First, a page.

Poetry from Thailand

Original poetry written in and about rural Thailand.

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Location: Chong Khae, Nakhonsawan, Thailand

Friday, June 10, 2016

My second father-in-law





My second father-in-law was a nice guy
but rarely said anything unless the topic
of the grassy knoll or Oswald or anything
remotely connected to the JFK assassination
came up and then “BAM” he went into
a violent frenzy, a bright sky of conspiracy
theories that usually resulted in him walking
out of the room in a huff.  That’s just the way
it was, as Tracy Chapman might sing, what
could you do?

I play solitaire a lot, it’s a redactive game. 
Redact means to get a document ready
for publication, but I always think of pages
with words and sentences blacked out. 
I’ve seen some Freedom of Information
documents so redacted that there might
as well have been no document at all. 

Solitaire is like this.  You don’t edit the game,
you remove whole sentences from king to
ace until there is nothing left to redact, no
conspiracies, no Pulitzer Prizes, nothing.

If I lose the Solitaire gods are against me. 
But even If I do win, there’s not much joy,
just a twinge of accomplishment
which feels like “I was right, all  along,”
but nobody cares now nor did they care then.

FG     6/8/2016

Somehow, my second father-in-law got to work on top secret military projects without being a US citizen.  His whole family was Canadian and when the Avero Arrow, a military Canadian fighter, went bust, George got a job with Avco, an American contractor who made among other things the MX missile.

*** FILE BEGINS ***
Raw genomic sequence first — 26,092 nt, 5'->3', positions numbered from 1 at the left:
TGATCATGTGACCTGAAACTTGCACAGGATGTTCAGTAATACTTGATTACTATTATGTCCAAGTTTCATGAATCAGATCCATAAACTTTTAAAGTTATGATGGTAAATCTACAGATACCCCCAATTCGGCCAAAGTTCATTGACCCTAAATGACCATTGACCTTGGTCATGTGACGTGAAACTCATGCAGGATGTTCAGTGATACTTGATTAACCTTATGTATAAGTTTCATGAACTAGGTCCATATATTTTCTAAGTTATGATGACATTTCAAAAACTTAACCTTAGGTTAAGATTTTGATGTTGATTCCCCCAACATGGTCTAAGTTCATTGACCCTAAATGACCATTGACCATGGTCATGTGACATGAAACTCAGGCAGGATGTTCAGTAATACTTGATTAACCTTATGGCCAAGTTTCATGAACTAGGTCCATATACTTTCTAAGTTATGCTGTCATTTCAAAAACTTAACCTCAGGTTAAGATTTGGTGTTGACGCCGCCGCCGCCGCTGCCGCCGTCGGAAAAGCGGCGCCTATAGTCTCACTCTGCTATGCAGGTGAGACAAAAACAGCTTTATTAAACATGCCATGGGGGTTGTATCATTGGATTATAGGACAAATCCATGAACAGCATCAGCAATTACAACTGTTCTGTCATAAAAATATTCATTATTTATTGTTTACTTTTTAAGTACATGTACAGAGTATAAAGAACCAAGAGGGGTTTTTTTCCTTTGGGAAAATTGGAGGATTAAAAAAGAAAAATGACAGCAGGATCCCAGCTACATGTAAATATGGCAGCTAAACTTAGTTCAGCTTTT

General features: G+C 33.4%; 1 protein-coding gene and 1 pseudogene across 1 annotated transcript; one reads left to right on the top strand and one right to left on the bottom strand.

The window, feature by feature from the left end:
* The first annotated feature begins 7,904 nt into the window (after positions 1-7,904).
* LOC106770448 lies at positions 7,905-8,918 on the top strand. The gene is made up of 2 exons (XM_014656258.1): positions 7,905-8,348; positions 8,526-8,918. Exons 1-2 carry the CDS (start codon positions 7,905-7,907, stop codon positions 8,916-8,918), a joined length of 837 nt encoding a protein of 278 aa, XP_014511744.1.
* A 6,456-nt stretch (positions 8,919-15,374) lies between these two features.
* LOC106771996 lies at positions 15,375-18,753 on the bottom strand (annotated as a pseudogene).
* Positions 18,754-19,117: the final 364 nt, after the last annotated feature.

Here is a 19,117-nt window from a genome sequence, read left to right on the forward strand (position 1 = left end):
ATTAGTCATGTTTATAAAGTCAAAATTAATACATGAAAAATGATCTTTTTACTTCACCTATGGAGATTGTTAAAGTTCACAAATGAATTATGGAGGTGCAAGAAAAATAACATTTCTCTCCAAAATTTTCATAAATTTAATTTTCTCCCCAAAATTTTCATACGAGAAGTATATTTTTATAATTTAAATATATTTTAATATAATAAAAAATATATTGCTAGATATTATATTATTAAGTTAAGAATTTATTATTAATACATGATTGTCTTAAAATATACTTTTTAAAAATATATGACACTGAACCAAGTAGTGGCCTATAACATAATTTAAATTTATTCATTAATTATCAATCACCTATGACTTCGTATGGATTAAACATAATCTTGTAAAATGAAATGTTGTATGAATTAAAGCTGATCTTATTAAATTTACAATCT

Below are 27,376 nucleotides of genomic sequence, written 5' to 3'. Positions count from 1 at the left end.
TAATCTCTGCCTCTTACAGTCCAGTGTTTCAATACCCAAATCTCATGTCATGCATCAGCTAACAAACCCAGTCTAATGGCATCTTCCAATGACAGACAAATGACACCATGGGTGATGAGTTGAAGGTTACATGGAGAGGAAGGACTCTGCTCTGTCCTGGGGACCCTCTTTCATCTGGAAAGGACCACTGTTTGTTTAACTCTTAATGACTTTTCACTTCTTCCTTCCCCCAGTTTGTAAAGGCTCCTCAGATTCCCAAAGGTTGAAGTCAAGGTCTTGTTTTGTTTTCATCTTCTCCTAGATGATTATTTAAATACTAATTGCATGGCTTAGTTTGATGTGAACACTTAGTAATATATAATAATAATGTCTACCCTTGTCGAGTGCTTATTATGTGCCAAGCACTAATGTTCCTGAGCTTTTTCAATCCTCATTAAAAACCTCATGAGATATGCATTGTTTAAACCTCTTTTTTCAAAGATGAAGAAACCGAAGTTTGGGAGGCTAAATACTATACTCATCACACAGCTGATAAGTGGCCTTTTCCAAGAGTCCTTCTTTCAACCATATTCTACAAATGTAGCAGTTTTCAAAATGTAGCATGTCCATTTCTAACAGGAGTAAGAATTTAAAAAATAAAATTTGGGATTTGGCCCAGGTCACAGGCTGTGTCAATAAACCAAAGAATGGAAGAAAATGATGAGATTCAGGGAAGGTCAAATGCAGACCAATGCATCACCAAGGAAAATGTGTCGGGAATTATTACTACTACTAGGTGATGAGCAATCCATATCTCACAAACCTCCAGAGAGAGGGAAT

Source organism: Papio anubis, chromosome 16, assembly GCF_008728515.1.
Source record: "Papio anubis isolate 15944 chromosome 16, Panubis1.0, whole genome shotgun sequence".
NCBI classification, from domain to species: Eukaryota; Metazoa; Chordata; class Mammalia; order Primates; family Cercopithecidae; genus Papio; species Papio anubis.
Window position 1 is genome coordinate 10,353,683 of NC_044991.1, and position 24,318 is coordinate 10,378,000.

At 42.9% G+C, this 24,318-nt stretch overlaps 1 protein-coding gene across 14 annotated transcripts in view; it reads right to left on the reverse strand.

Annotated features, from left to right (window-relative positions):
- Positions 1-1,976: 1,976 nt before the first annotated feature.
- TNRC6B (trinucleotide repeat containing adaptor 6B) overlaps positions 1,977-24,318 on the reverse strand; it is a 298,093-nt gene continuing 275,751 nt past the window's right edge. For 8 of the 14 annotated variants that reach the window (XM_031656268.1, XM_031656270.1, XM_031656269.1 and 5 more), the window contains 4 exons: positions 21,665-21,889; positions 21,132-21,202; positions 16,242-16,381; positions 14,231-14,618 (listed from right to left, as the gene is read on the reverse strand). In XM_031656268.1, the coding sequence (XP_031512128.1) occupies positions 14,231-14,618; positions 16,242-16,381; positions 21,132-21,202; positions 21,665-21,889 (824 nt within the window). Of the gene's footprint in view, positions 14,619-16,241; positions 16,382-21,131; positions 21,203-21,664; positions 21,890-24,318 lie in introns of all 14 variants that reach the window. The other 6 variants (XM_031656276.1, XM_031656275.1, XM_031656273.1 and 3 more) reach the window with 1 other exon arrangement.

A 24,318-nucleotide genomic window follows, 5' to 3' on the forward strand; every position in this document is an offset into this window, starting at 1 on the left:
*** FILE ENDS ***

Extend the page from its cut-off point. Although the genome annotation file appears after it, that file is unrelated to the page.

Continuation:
My wife, who had lived in America almost all her life, was also a Canadian.  After we were married for a couple of years, she decided to become an American.  Besides being drop-dead-beautiful, she also had a BA in English Literature.

I remember the day when she had to appear for her citizenship test.  The man examining her sat under an American Flag had her read a few lines from the Constitution – which my wife performed flawlessly.  Normally, guys would try to chat my wife up, just to keep her before them a little longer.  But this guy – who heard broken English everyday – just looked at her and said, “Could you please read a little more.”

Poetry is memory.

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